Levin, the daughter of a partner in a lucrative Manhattan real-estate concern, had been voted “best looking” and credited with the “best figure” in her graduating class at the $9,000-a-year Baldwin School two months before. Chambers, who had graduated from the comparably expensive York Prep in 1984, had the well-pressed, clean-cut look of a man in a shirt ad. The two were widely depicted as a pair of pampered children whose mutual tragedy was a symptom of upper-class parental neglect. In fact, the description fit neither Chambers nor Levin.
Levin was rich, but she lived as if she were not. She worked after school and on vacations to buy her own clothes and to save money for college. No jaded sophisticate, she covered her walls with exuberant collages cut from fashion magazines, worried about how to talk to boys, listened dreamily to songs about lost love. She was not a symptom of anything. She was a girl like any other girl, and like no other girl. She was Jennifer Dawn Levin.
“Jennifer burst into beauty at 16,” says her father, Steven, 46. “Before that she was just a gangly kid with braces. She was the girl next door. This could’ve happened to anybody.”
Chambers was not rich but lived as if he were. His mother, a private duty nurse, and his father, Robert Sr., who worked for a videocassette distributor, reportedly had a combined income of less than $80,000. But Phyllis was active in upper-crust charity work and got her son into the Knickerbocker Greys, a fashionable marching society, as a boy. Later he bounced through a succession of prep schools, before being expelled from Boston University after his first semester. At the time of the killing, he had recently completed a residential drug-treatment program for cocaine and drinking, but by all accounts his drinking, at least, had continued. He had participated in a couple of burglaries in late 1985. He had no steady job, and his mother’s dream that he would become somebody, maybe even a senator, must have been fading well before it was dashed forever on that summer night in Central Park. His only real success was with young women, for whom he held a fatal attraction.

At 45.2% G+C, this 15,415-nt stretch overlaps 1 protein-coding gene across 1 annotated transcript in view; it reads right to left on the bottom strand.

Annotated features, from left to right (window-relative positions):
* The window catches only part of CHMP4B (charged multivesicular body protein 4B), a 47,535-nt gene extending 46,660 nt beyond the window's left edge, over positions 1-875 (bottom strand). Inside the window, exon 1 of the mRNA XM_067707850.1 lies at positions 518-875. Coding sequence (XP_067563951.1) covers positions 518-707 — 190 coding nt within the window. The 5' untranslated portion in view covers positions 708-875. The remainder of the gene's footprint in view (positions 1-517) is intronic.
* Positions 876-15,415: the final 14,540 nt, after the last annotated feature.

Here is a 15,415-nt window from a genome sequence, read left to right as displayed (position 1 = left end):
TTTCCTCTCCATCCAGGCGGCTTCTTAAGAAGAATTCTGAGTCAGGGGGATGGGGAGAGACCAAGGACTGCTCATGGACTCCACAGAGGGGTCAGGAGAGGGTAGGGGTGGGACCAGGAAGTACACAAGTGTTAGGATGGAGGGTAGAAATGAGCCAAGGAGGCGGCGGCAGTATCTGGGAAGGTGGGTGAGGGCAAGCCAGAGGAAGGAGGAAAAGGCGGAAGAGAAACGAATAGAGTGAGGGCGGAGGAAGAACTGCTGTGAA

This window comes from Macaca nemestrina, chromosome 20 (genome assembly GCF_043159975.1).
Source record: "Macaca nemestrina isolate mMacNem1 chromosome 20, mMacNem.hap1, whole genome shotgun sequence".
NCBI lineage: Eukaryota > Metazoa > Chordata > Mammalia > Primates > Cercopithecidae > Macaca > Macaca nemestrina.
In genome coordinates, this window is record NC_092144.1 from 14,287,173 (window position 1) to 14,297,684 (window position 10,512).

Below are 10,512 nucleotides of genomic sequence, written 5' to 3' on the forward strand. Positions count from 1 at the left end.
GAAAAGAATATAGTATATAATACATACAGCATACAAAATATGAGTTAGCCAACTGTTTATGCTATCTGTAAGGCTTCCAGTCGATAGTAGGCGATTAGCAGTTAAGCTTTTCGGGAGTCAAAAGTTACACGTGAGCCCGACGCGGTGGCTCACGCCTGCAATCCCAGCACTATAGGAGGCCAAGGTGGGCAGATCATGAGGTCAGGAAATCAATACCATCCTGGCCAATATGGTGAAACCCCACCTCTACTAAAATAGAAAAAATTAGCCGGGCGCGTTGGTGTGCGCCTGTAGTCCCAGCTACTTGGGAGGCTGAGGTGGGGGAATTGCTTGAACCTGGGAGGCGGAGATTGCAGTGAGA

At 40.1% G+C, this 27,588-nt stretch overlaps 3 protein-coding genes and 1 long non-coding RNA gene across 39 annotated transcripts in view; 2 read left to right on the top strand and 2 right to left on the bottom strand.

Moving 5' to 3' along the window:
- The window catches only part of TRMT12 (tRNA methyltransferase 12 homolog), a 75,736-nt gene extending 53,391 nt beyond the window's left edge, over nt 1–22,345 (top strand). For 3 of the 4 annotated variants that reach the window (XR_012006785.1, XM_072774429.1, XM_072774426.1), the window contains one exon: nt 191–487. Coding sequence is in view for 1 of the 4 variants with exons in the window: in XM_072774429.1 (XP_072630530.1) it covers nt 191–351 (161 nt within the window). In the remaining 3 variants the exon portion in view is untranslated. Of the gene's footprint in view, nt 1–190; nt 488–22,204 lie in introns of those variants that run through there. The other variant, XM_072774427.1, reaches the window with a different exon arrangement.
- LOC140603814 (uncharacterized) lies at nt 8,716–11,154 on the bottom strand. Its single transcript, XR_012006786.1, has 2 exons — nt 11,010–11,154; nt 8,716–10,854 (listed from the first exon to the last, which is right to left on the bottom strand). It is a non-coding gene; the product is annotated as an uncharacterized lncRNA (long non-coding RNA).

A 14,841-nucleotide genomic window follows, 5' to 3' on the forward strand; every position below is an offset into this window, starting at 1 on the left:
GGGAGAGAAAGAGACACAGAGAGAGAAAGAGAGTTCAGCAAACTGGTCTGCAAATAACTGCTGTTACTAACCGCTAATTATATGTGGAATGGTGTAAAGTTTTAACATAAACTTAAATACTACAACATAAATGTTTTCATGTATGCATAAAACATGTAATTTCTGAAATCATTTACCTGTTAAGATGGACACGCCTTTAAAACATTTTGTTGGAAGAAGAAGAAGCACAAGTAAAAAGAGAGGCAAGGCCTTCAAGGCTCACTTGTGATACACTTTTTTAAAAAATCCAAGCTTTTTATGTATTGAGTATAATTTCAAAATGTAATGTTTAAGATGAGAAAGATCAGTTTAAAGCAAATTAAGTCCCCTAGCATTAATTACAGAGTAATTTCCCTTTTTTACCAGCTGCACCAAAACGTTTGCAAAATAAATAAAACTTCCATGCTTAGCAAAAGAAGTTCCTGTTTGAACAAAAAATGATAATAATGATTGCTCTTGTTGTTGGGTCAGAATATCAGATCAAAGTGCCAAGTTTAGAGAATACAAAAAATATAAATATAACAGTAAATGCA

“His mother wanted him to be something he couldn’t be,” says Jack Dorrian, proprietor and father-confessor at the Upper East Side bar where Chambers and Levin had been on the night of the killing. “He was like an apple, a shiny apple, and when you bite into the thing, you find out there’s a worm in it.”
But on that August Monday night, Jennifer Levin’s eye was on the apple alone. When she and three girlfriends walked to Dorrian’s Red Hand bar, she expressed the hope that Chambers would be there. It was at the same bar, two months before, that he had first approached her. He called her “the most beautiful girl I’ve ever seen.” Their romance had never grown beyond a few brief liaisons, but according to her friend Larissa Thomson, Jennifer “wanted to go home with Chambers that night.”